“In particular, the impact of Covid-19 on domestic and overseas economies continues to require close and careful monitoring. The outlook is based on the assumption that the impact of Covid-19 will wane gradually and then almost subside in the middle of the projection period. However, the pace of the vaccine rollout and the effectiveness of the vaccines entail uncertainties, and thus there is a risk that downward pressure on economic activity will increase. It is also uncertain how firms’ and households’ appetite for spending and their behaviour, including price setting, will change due to the shock caused by Covid-19 that has pushed down the economy considerably. Moreover, if Covid-19 has a larger impact than expected, attention should be paid to the risk that deterioration in the real economy will affect financial system stability, thereby exerting further downward pressure on the real economy.”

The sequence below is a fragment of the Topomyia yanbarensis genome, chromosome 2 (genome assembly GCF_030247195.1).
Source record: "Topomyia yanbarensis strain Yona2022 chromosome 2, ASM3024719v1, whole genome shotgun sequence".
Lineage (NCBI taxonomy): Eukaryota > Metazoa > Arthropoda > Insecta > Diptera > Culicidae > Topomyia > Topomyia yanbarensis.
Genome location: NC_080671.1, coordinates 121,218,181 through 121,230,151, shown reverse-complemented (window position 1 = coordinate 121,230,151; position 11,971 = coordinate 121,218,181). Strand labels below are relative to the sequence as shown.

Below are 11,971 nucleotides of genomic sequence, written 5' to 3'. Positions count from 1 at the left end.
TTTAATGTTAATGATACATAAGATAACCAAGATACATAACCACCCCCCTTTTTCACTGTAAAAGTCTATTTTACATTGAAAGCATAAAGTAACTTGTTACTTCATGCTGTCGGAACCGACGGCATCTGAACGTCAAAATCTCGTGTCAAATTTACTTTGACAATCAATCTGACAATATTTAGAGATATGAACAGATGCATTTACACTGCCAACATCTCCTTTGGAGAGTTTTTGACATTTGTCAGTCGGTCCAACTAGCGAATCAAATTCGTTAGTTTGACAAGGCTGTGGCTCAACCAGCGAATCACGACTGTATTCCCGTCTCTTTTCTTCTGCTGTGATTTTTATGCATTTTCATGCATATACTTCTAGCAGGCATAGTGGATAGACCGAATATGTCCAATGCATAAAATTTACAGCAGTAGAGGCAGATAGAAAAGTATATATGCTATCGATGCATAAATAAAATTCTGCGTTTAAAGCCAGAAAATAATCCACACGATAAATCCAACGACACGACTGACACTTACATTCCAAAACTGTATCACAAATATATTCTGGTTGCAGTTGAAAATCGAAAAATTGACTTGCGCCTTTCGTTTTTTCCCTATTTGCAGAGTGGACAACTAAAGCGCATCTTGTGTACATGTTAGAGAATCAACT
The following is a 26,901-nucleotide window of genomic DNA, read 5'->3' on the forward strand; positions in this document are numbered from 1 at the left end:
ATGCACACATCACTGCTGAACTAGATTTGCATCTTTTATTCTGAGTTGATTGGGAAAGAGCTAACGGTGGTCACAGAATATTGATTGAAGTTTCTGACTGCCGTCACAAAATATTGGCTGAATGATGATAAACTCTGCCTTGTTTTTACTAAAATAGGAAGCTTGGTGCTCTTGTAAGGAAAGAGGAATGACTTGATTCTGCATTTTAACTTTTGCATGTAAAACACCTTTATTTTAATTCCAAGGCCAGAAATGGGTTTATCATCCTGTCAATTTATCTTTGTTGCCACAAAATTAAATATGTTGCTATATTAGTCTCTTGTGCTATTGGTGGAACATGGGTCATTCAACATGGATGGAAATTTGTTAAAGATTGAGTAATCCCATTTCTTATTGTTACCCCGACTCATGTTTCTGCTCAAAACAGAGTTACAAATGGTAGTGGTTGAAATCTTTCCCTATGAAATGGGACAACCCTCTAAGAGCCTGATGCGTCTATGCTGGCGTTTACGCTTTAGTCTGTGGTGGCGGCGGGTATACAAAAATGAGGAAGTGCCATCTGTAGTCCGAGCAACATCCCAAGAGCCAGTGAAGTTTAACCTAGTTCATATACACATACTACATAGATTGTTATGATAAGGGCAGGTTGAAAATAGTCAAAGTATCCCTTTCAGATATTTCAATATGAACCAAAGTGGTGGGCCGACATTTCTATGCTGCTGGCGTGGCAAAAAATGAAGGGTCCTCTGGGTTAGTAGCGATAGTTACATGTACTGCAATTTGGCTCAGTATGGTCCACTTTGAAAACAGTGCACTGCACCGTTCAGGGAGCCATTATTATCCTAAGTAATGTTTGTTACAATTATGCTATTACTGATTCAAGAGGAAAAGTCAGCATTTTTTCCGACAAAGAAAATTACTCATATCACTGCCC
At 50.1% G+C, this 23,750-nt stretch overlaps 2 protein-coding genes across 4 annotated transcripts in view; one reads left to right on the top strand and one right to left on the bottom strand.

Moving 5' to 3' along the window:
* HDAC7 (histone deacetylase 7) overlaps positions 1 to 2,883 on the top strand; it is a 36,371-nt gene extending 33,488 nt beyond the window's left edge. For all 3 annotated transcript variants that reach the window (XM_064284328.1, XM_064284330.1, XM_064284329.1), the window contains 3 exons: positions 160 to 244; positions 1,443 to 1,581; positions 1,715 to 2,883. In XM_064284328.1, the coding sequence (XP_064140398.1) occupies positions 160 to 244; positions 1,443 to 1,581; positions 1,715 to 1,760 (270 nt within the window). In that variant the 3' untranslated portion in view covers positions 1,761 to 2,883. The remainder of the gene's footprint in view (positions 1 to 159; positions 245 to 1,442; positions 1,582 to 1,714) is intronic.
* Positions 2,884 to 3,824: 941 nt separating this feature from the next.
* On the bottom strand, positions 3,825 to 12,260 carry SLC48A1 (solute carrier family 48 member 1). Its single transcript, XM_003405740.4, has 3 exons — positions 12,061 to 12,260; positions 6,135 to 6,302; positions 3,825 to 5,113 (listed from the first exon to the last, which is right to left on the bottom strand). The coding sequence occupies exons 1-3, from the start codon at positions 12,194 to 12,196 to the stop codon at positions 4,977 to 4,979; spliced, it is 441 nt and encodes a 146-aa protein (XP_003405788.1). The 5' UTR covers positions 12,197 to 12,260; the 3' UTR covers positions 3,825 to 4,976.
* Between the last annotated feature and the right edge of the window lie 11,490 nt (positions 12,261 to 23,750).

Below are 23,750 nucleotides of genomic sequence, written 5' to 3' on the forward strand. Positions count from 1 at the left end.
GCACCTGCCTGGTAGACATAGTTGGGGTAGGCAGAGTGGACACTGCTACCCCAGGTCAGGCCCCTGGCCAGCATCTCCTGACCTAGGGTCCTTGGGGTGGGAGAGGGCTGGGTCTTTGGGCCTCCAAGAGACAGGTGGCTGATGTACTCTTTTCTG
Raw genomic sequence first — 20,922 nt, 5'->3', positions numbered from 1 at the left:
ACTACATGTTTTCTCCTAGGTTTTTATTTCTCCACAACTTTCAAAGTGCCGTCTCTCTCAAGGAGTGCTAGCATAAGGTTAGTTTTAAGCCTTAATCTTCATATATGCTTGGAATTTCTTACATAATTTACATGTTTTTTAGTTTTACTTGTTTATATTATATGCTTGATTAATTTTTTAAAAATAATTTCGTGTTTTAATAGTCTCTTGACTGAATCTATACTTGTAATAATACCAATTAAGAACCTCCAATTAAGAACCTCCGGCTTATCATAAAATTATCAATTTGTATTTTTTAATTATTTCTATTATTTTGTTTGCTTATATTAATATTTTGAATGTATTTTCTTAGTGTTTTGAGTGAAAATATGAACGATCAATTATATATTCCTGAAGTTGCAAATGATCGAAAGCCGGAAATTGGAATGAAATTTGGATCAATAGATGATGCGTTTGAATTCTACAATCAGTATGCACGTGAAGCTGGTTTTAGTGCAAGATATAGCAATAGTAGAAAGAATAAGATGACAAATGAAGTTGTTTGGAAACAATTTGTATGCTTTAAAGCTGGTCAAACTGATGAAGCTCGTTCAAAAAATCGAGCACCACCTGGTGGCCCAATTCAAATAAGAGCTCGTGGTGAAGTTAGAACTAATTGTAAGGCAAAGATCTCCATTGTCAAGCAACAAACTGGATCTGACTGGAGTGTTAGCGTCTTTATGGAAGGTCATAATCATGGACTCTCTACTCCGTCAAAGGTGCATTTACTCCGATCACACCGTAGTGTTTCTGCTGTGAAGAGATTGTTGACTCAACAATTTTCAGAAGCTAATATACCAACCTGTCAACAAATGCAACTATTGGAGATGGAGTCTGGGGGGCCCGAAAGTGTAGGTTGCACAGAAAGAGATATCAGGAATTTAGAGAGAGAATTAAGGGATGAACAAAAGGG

Effective, sustainable monetary easing is expected to support Japan’s economy, especially when economic activity and prices, according to the Bank of Japan, are projected to dip for a prolonged period due to the impact of Covid-19.